Should I Be Eating Fish Leading Up To or During Pregnancy
Pregnancy and Eating Fish
Methylmercury is particularly toxic to the nervous system and the developing brain. Exposure during pregnancy and early infancy is therefore of particular concern. Methylmercury is removed from the body naturally but it takes about several months for the levels to fall. Canned tuna seems to have lower levels of methylmercury than fresh tuna due to different species and/or size of fish used.
Pregnant women eating up to two portions/week fish are unlikely to exceed the PTWI for methylmercury provided that one of these portions is not bluefin or albacore tuna. Such species are not likely to be found in canned tuna marketed in the EU. Other top predatory fish such as marlin, pike, swordfish and shark frequently contain high levels of methylmercury. More specific dietary recommendations regarding fish consumption are given by national food safety authorities in Member States.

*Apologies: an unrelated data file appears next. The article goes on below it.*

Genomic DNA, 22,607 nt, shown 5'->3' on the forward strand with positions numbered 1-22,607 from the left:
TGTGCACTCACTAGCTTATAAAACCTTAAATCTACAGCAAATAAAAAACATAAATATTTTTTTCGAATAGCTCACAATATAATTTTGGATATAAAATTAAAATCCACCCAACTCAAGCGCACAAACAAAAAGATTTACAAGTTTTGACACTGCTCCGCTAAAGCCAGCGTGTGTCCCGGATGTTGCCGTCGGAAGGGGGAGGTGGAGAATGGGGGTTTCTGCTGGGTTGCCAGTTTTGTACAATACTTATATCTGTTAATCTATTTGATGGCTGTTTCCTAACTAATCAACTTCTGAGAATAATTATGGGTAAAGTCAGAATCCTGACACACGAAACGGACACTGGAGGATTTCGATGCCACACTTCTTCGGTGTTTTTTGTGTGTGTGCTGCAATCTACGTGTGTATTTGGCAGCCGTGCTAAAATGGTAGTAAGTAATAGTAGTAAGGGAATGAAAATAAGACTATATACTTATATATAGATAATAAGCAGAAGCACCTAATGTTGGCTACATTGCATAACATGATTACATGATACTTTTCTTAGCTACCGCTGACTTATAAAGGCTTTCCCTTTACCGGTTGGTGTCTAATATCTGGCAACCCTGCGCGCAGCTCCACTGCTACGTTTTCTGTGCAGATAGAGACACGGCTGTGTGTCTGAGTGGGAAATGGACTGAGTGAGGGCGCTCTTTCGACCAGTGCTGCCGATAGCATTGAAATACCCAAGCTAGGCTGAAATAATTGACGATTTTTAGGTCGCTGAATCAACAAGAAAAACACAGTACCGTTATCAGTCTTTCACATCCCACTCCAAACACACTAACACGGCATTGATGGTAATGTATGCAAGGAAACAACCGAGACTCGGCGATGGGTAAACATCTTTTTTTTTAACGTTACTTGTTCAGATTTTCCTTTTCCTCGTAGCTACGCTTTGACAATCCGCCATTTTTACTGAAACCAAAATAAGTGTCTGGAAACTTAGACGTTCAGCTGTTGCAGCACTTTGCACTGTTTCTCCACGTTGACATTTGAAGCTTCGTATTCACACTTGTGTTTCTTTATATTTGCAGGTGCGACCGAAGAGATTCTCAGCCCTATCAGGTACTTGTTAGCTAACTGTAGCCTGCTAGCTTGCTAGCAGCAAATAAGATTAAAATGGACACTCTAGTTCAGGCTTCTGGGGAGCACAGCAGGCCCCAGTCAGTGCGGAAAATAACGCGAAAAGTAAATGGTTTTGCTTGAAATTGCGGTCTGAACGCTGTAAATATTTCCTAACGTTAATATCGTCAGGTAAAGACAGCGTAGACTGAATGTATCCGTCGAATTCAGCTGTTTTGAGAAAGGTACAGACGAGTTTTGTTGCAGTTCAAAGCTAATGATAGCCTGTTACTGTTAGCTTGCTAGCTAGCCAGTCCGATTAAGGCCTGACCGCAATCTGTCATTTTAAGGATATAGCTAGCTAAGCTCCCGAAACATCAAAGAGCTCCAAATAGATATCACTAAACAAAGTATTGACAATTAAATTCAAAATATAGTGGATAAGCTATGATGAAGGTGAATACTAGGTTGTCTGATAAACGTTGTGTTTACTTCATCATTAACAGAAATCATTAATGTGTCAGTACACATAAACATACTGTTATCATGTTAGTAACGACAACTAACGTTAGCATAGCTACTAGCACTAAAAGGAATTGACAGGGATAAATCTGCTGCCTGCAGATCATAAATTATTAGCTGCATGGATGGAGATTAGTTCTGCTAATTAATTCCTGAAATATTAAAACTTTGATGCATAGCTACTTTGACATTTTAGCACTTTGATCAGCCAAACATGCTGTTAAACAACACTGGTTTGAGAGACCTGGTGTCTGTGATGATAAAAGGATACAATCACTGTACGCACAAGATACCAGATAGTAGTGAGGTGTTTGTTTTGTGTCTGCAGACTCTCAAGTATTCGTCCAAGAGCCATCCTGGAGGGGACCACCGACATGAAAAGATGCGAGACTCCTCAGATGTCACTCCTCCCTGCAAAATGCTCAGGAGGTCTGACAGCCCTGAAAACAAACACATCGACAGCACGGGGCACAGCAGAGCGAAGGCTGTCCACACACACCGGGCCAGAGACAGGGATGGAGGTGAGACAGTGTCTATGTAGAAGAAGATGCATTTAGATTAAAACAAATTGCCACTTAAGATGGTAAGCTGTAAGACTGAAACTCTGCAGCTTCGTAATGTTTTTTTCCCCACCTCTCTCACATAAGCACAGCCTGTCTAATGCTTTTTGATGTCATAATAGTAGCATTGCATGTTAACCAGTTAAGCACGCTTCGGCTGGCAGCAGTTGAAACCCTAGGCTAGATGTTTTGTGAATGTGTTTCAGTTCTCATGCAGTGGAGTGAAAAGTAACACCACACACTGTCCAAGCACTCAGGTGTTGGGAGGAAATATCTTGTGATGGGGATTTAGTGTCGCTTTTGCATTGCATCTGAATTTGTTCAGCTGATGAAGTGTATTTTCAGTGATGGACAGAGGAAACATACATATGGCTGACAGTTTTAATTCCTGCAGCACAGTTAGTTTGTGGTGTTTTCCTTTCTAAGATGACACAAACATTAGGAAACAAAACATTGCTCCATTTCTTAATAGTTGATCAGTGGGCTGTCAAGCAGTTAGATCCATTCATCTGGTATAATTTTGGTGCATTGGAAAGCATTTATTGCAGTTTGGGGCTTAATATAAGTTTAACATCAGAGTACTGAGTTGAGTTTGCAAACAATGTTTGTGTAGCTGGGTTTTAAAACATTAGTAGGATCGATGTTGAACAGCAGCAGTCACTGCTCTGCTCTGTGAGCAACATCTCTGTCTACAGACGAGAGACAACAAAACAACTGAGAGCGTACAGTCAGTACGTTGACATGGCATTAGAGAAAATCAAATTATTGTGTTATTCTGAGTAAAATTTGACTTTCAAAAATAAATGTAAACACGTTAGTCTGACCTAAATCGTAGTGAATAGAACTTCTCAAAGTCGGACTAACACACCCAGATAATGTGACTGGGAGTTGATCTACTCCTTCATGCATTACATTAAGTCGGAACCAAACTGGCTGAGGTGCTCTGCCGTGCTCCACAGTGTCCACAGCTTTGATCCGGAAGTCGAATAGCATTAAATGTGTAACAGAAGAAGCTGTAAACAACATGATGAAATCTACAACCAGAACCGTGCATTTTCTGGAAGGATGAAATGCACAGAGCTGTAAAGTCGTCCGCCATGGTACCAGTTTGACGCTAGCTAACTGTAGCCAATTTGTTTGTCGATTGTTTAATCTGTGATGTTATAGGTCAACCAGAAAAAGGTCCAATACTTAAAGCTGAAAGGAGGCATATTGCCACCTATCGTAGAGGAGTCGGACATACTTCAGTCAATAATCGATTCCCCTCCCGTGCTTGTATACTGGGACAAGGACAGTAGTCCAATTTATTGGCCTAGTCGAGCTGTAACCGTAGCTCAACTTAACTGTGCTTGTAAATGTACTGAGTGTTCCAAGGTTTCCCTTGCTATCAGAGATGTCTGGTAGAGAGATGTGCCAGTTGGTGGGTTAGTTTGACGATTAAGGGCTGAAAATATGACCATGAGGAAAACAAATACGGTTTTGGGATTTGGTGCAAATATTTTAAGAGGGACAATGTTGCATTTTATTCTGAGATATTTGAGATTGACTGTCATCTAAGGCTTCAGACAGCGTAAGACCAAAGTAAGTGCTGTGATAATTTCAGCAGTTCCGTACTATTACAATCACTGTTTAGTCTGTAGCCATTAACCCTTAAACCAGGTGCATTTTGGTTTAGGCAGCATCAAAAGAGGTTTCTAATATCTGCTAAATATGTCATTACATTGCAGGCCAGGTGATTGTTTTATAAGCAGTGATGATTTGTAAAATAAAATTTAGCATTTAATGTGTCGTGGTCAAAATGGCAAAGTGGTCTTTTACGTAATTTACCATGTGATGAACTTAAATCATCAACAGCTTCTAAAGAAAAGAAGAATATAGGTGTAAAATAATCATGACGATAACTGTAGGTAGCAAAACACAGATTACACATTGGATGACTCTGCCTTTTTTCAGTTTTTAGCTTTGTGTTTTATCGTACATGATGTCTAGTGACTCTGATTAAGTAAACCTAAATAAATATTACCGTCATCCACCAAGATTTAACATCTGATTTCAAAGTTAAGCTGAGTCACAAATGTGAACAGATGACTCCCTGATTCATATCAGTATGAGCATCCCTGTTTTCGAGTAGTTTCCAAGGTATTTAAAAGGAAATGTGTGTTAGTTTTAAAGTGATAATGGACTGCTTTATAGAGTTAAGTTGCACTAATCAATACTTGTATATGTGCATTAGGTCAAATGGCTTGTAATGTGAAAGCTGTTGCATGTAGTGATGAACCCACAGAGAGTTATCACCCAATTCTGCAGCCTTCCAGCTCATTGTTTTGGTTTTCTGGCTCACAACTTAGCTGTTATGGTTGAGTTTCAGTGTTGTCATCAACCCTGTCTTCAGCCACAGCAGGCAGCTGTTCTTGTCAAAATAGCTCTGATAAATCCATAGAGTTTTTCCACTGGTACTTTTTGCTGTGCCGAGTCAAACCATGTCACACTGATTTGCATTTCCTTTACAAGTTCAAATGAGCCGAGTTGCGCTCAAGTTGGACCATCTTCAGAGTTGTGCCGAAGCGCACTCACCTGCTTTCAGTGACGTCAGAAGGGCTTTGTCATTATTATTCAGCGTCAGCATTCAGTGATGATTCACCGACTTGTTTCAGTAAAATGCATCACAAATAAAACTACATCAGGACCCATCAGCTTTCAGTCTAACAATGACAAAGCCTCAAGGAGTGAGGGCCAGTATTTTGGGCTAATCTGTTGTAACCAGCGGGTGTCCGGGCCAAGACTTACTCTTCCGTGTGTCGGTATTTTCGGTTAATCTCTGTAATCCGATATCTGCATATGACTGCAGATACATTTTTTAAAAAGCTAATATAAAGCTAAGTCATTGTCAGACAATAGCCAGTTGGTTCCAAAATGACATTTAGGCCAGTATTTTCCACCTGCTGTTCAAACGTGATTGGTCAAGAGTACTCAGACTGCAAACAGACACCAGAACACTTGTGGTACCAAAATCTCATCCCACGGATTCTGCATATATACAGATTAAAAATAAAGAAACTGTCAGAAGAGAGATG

Dioxins and dioxin-like compounds affect in particular the developing male reproductive system; therefore exposure of the unborn child through the mother during pregnancy is the most critical period. Dioxins and dioxin-like compounds accumulate in the body's fatty tissue and have very long half-lives which means that it takes many years for the body to clear these chemicals. Consequently the level found in the body or "body burden" during pregnancy is not determined by the dioxin intake at that time but by the accumulation of all previous intakes over many years.
Fatty fish such as salmon and herring contain higher levels of contaminants such as dioxins and dioxin-like compounds than lean fish.
Pregnant women eating up to two portions per week of fatty fish such as non-Baltic herring or salmon will not exceed tolerable intake values (i.e. the PTWI) for dioxin and dioxin-like compounds, although other sources of dietary exposure need to be taken into account.
In previous advice issued in March 2004, EFSA recommended that women of childbearing age (in particular, those intending to become pregnant), pregnant and breastfeeding women as well as young children select fish from a wide range of species without giving undue preference to top predatory fish such as swordfish and tuna. This advice is still valid and should be taken into account in selecting the one or two portions of fish a week which are considered to contribute to a healthy diet. Further and more specific dietary advice regarding fish consumption is provided by national food safety authorities in Member States.